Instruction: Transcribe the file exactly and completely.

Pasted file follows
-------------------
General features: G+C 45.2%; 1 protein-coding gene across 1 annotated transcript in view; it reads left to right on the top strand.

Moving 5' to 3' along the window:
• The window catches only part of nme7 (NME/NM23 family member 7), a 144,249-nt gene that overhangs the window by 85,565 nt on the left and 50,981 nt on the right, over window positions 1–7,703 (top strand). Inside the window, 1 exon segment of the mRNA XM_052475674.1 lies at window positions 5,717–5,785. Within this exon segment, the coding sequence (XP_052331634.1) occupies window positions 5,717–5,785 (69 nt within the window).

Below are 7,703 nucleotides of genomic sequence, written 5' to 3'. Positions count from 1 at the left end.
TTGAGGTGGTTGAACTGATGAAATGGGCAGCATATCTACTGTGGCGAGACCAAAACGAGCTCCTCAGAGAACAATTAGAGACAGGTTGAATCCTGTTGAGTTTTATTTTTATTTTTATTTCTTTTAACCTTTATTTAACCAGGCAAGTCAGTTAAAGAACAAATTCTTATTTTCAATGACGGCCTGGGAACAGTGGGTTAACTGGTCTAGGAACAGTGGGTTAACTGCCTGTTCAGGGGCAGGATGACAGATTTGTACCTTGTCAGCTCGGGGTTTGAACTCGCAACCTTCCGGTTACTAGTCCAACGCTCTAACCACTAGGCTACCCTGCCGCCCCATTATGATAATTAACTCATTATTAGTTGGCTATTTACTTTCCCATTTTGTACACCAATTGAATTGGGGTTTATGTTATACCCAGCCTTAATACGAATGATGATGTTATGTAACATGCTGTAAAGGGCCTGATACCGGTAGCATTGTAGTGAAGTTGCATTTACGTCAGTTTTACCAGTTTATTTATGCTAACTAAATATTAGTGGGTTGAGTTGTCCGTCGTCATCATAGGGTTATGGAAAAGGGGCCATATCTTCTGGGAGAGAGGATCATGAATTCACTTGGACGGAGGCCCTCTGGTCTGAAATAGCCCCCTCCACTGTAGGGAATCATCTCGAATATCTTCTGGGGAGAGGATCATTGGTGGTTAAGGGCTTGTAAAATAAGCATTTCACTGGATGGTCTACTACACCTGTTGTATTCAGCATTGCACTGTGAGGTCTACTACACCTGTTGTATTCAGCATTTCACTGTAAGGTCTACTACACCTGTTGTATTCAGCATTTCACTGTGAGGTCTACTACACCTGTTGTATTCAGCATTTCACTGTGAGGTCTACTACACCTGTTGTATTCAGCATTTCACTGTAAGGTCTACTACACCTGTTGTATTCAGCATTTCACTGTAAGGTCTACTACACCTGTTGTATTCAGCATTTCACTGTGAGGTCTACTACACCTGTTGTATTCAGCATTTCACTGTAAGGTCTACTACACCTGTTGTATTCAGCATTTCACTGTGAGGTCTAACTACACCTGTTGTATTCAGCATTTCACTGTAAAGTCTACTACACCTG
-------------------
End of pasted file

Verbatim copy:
General features: G+C 45.2%; 1 protein-coding gene across 1 annotated transcript in view; it reads left to right on the top strand.

Moving 5' to 3' along the window:
• The window catches only part of nme7 (NME/NM23 family member 7), a 144,249-nt gene that overhangs the window by 85,565 nt on the left and 50,981 nt on the right, over window positions 1–7,703 (top strand). Inside the window, 1 exon segment of the mRNA XM_052475674.1 lies at window positions 5,717–5,785. Within this exon segment, the coding sequence (XP_052331634.1) occupies window positions 5,717–5,785 (69 nt within the window).

Below are 7,703 nucleotides of genomic sequence, written 5' to 3'. Positions count from 1 at the left end.
TTGAGGTGGTTGAACTGATGAAATGGGCAGCATATCTACTGTGGCGAGACCAAAACGAGCTCCTCAGAGAACAATTAGAGACAGGTTGAATCCTGTTGAGTTTTATTTTTATTTTTATTTCTTTTAACCTTTATTTAACCAGGCAAGTCAGTTAAAGAACAAATTCTTATTTTCAATGACGGCCTGGGAACAGTGGGTTAACTGGTCTAGGAACAGTGGGTTAACTGCCTGTTCAGGGGCAGGATGACAGATTTGTACCTTGTCAGCTCGGGGTTTGAACTCGCAACCTTCCGGTTACTAGTCCAACGCTCTAACCACTAGGCTACCCTGCCGCCCCATTATGATAATTAACTCATTATTAGTTGGCTATTTACTTTCCCATTTTGTACACCAATTGAATTGGGGTTTATGTTATACCCAGCCTTAATACGAATGATGATGTTATGTAACATGCTGTAAAGGGCCTGATACCGGTAGCATTGTAGTGAAGTTGCATTTACGTCAGTTTTACCAGTTTATTTATGCTAACTAAATATTAGTGGGTTGAGTTGTCCGTCGTCATCATAGGGTTATGGAAAAGGGGCCATATCTTCTGGGAGAGAGGATCATGAATTCACTTGGACGGAGGCCCTCTGGTCTGAAATAGCCCCCTCCACTGTAGGGAATCATCTCGAATATCTTCTGGGGAGAGGATCATTGGTGGTTAAGGGCTTGTAAAATAAGCATTTCACTGGATGGTCTACTACACCTGTTGTATTCAGCATTGCACTGTGAGGTCTACTACACCTGTTGTATTCAGCATTTCACTGTAAGGTCTACTACACCTGTTGTATTCAGCATTTCACTGTGAGGTCTACTACACCTGTTGTATTCAGCATTTCACTGTGAGGTCTACTACACCTGTTGTATTCAGCATTTCACTGTAAGGTCTACTACACCTGTTGTATTCAGCATTTCACTGTAAGGTCTACTACACCTGTTGTATTCAGCATTTCACTGTGAGGTCTACTACACCTGTTGTATTCAGCATTTCACTGTAAGGTCTACTACACCTGTTGTATTCAGCATTTCACTGTGAGGTCTAACTACACCTGTTGTATTCAGCATTTCACTGTAAAGTCTACTACACCTG